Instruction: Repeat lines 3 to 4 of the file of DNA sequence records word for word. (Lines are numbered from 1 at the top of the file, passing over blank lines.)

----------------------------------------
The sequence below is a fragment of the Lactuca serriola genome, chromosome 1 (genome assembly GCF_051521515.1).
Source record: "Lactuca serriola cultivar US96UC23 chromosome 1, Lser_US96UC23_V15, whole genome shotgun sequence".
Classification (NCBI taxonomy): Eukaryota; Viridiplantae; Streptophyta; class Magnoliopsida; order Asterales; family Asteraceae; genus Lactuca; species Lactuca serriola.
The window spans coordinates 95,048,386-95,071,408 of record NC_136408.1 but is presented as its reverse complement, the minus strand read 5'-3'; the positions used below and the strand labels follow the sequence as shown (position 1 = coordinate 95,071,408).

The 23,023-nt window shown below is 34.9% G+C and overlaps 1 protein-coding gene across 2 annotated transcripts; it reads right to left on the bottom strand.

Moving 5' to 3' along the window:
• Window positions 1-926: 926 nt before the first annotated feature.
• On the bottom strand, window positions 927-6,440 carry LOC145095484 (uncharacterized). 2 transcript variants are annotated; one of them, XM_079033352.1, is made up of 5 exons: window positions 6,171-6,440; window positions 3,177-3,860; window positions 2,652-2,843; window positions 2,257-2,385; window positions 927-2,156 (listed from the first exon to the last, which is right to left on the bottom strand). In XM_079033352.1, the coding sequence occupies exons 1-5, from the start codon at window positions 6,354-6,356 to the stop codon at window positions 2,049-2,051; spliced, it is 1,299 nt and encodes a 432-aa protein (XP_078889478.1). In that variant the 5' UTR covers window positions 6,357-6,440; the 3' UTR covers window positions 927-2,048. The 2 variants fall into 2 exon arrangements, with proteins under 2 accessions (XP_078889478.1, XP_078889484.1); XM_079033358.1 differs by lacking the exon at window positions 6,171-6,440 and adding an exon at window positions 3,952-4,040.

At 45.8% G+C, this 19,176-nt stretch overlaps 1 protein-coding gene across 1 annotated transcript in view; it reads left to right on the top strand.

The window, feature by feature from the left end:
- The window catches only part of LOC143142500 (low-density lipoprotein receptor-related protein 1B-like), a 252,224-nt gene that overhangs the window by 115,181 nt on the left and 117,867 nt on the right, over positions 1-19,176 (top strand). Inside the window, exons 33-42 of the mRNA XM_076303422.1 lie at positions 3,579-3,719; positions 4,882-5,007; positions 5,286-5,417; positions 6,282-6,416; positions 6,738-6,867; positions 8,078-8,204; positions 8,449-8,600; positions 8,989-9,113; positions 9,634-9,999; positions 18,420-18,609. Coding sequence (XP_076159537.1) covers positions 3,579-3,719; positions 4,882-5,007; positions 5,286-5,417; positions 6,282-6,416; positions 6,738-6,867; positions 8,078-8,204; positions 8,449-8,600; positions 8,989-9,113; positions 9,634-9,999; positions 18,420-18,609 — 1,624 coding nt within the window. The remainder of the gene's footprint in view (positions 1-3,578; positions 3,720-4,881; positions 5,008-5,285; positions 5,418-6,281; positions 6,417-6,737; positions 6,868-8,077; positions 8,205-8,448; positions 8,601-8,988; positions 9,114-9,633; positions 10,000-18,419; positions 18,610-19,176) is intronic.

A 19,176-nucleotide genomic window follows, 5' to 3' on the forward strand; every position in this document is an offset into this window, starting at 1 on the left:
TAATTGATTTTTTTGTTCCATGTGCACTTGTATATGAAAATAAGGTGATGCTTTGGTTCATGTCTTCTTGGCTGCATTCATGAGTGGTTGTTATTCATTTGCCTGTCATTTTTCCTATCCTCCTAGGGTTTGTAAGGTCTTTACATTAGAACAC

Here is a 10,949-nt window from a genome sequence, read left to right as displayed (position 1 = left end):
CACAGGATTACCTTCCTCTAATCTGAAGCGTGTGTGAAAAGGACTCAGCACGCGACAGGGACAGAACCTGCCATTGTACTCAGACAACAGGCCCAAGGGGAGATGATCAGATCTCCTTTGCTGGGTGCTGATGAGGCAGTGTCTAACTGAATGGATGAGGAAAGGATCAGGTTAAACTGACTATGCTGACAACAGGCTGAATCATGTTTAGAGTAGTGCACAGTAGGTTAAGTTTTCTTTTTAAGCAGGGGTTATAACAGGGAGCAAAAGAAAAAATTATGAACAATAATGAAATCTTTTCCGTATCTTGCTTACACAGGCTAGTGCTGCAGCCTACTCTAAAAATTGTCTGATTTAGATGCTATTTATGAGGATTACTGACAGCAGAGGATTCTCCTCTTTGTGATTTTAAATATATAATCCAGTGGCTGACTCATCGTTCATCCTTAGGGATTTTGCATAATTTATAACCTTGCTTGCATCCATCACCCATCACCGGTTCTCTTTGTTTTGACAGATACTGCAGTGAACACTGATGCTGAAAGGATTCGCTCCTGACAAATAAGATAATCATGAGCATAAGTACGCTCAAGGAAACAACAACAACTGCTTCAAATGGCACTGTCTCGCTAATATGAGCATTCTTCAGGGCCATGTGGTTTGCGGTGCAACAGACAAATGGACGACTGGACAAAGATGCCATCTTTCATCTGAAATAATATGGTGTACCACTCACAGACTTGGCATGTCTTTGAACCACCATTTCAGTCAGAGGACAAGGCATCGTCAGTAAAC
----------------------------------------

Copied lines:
Classification (NCBI taxonomy): Eukaryota; Viridiplantae; Streptophyta; class Magnoliopsida; order Asterales; family Asteraceae; genus Lactuca; species Lactuca serriola.
The window spans coordinates 95,048,386-95,071,408 of record NC_136408.1 but is presented as its reverse complement, the minus strand read 5'-3'; the positions used below and the strand labels follow the sequence as shown (position 1 = coordinate 95,071,408).